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Characterization of the Papain-Like Protease p29 of the Hypovirus CHV1-CN280 in Its Natural Host Fungus Cryphonectria parasitica and Nonhost Fungus Magnaporthe oryzae

Xiong, Qin, Zhang, Linqiao, Waletich, Justin, Zhang, Linlin, Zhang, Chen, Zheng, Xinyue, Qian, Yulin, Zhang, Zhengguang, Wang, Yuanchao, Cheng, Qiang
Phytopathology 2019 v.109 no.5 pp. 736-747
Cryphonectria hypovirus 1, Cryphonectria parasitica, Magnaporthe oryzae, amino acids, biological control, blast disease, enzyme activity, heterologous gene expression, laccase, mycelium, nucleotide sequences, pathogenicity, peroxidase, phenotype, pigmentation, plant pathogenic fungi, proteinases, sporulation, China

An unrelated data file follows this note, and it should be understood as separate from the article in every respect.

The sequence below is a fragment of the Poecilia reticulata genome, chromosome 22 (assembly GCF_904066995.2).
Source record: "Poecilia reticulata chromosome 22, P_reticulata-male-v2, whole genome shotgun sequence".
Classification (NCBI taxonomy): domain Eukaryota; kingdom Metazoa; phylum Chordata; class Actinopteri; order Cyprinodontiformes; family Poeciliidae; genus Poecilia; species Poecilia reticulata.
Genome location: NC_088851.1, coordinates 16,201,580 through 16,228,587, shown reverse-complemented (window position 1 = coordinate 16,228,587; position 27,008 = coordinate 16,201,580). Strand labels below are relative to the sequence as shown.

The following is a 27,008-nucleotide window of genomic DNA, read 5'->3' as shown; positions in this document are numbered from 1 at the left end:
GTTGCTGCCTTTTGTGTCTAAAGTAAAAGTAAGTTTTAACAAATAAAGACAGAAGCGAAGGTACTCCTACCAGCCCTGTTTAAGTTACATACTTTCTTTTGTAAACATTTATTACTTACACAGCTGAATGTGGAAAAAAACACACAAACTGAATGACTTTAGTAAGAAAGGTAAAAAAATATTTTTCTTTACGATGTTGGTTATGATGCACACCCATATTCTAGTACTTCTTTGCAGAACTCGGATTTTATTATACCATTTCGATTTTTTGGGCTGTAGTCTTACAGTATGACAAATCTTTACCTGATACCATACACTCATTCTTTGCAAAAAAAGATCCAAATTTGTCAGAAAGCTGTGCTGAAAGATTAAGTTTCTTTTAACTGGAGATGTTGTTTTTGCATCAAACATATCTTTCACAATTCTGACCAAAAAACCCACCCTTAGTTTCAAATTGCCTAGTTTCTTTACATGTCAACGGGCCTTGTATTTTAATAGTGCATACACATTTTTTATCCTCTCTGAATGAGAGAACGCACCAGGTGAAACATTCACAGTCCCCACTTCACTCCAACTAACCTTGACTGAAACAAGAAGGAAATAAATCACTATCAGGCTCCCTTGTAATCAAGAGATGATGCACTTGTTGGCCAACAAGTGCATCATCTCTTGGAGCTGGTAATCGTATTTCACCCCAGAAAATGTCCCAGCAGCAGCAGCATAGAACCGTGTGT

Cryphonectria hypovirus 1 strain CN280 (CHV1-CN280) was isolated from North China and exhibited typical hypovirulence-associated traits. We previously reported that CHV1-CN280 was more aggressive and had a higher horizontal transmission ability between Cryphonectria parasitica isolates belonging to different vegetative compatibility groups than two other CHV1 hypoviruses (namely, CHV1-EP713 and CHV1-Euro7), thus displaying greater potential for biological control of chestnut blight. The genome sequence of CHV1-CN280 shared approximately 70% identity with three other hypoviruses (CHV1-EP713, CHV1-Euro7, and CHV1-EP721). The coding region for p29, a papain-like protease encoded by CHV1-CN280 hypovirus, displayed an average of only approximately 60% amino acid identity among them, while the identity between the other three CHV1 isolates was higher than 89%. Protease p29 acted as a virus-encoded determinant responsible for altering fungal host phenotypes in other CHV1 isolates. In this study, the impacts of CHV1-CN280 p29 expression in virus-free C. parasitica were investigated. CHV1-CN280 p29 expression in C. parasitica resulted in significantly reduced sporulation, pigmentation, extracellular laccase activities, and pathogenicity, which is consistent with previous investigations. Subsequently, the potential of CHV1-CN280 p29 as a viral determinant responsible for suppression of host phenotypes in other phytopathogenic fungi such as Magnaporthe oryzae, the causal agent of rice blast disease, was discussed. However, heterologous expression of p29 in M. oryzae induced the opposite effect on sporulation, extracellular laccase activities, and pathogenicity; had no significant effect on pigmentation and mycelial growth; and contributed to extracellular peroxidase activities, suggesting that CHV1-CN280 p29 may disturb a unique regulatory pathway in C. parasitica, rather than a basic regulatory pathway conserved in diverse range of fungi. Alternatively, CHV1-CN280 p29-mediated modulation of fungal phenotypes may be facilitated by the specific interaction between p29 and a special fungal-host component, which exists only with C. parasitica but not M. oryzae.